Information Processing in Bacteria and Plants

The fuzzy boundary between transmitting information and using information.

Posted May 10, 2019

 Stefan Mosebach (used with permission from the artist)
Bacteria
Source: Stefan Mosebach (used with permission from the artist)

We introduced the notion of “informavore,” or a consumer of information, in our previous post. We’d now like to introduce a distinction to provide more nuance to this notion, which we’ll explore in this and future posts. Our goal for now is to clarify how there is a substantial difference between the mechanical transmission of information and the meaningful usage of information by informavores (even though the boundary between information-mechanism and informavore is fuzzy). We first focus on the simplest kind of information users there are in the animal kingdom: bacteria. We’ll also show that there are strong theoretical considerations to include plants as a substantial addition to the already extensive list of informavores.

The distinction between the simplest kind of informavore and the most sophisticated kinds of information machines is not based on a dichotomous understanding between full conceptual cognition (or rationality) and a strictly causal mechanical manipulation of information. We need an easy way of distinguishing simple informavores from machines—we want to identify the edge of this boundary, as it were. But using full human cognition to draw the boundary would simplify things at the high cost of deeply distorting where the real boundary lines are. Not all cognition is human cognition or, at the very least, humans are not the only informavores, even if they are the most insatiable ones. So a less human-centered approach is needed here.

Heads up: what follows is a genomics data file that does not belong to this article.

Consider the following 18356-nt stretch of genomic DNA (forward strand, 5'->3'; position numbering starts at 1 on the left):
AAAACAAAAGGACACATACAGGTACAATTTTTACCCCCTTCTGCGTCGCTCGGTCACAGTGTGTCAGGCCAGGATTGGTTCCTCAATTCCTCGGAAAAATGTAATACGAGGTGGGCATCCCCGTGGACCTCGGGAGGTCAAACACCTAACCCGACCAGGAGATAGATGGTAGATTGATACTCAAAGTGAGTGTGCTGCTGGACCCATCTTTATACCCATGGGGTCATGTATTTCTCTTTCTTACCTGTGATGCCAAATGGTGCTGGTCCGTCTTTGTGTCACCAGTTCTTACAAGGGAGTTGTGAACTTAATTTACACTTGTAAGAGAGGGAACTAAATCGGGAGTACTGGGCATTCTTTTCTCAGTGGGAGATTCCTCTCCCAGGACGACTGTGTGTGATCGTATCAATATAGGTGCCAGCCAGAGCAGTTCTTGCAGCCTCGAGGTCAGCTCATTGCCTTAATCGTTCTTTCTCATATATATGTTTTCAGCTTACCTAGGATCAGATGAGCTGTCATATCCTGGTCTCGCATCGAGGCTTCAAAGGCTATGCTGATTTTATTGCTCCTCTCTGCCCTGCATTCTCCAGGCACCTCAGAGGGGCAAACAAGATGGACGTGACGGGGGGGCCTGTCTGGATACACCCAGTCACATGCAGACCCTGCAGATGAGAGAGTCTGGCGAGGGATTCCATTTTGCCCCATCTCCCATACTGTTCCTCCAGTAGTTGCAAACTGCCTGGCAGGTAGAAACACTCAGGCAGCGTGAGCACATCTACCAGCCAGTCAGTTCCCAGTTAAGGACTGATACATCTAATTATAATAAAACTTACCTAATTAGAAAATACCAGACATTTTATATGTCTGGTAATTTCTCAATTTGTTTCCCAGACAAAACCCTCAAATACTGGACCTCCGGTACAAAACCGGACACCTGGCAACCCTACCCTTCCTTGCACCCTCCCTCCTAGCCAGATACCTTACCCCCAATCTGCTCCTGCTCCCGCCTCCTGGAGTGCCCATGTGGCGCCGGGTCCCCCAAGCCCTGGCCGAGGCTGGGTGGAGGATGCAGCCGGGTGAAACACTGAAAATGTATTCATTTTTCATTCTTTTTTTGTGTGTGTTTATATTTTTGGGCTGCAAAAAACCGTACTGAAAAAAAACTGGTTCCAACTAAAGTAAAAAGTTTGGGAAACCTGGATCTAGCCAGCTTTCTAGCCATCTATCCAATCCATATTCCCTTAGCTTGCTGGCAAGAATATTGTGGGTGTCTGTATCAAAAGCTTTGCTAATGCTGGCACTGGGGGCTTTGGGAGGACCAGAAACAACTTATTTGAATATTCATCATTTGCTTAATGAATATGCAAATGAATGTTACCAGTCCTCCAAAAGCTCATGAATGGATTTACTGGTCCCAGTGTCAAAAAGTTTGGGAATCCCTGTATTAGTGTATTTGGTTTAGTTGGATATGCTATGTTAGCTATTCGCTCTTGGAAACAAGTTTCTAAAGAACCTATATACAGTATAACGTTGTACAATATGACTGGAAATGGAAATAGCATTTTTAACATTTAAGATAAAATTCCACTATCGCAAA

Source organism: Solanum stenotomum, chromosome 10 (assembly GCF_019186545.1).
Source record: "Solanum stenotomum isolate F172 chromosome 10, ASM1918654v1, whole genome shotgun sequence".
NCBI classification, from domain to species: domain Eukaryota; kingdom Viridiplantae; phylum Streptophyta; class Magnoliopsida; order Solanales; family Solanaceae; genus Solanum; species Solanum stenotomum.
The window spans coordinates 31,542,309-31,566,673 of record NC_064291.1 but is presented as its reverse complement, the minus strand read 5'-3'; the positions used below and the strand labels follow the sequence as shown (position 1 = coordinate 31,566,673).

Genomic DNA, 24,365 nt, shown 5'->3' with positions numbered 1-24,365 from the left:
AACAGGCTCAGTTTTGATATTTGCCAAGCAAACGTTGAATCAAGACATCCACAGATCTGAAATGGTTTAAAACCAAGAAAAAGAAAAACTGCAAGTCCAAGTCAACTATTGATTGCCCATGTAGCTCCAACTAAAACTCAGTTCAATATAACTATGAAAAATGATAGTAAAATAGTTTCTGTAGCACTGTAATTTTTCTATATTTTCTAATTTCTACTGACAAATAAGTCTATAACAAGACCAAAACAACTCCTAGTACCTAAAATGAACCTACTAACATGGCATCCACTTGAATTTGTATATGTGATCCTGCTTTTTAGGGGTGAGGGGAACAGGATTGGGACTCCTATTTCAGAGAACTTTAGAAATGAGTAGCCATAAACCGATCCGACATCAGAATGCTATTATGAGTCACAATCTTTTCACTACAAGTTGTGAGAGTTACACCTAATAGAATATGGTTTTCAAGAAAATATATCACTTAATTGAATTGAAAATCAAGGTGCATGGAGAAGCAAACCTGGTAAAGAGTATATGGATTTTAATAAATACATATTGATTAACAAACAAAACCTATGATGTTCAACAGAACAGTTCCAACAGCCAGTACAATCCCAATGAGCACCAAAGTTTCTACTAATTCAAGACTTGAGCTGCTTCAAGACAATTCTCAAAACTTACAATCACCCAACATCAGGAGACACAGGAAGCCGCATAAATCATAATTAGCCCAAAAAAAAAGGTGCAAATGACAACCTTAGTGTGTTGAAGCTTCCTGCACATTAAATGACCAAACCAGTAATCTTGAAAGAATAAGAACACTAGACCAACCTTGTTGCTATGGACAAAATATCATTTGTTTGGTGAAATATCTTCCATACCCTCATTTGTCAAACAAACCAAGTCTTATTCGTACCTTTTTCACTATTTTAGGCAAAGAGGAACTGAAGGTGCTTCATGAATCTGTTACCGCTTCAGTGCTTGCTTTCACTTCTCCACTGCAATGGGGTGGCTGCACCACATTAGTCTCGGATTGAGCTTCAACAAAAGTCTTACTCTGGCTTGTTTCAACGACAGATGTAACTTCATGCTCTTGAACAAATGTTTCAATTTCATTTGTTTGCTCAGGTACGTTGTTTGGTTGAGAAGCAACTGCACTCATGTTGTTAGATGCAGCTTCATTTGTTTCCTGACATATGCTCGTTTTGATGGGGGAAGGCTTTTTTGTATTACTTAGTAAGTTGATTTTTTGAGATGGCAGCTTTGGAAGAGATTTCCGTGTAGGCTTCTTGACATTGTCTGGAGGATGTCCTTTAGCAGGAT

Bacteria are simple organisms that can be drawn toward light and can consume a variety of other organisms (usually what we would consider “waste”). If bacteria count as informavores, we might be approaching the boundaries of the simplest kind of informavore by analyzing in what sense unicellular organisms are consumers of information. But at the same time, if bacteria are going to count as informavores, the chasm between bacteria and rational human cognition must also be explained, since not all informavores are the same. A possibility here is to understand bacterial cognition as a kind of agency without full cognition. According to this proposal, bacteria are goal-oriented informavores who adapt to situations, learn from their environment, and interact with what their environment affords to them—they count as perfectly competent informavores.

Fermín Fulda (2017) argues for this view and explains that it has the advantage of avoiding the dilemma of considering bacteria as either full-blown cognizers (like humans) or mere machines. It also has the advantage of offering a spectrum of cognitive agency and a spectrum of informavores, which could also be understood in terms of various types of attention (Haladjian and Montemayor, 2015). The issue of whether bacteria are conscious must be settled independently of whether or not they count as informavores—not all informavores must be conscious, even if they pay attention to what their environment presents them (see Montemayor and Haladjian, 2015). So in agreement with Fulda, we believe bacteria are legitimate informavores rather than mere transmitters of information, even if they lack the type of cognition characteristic of human rationality. The important point is that agency (being oriented toward goals that agents must be capable of meeting based on their selective and trust-worthy capacities) defines the boundary between mere machine and informavores.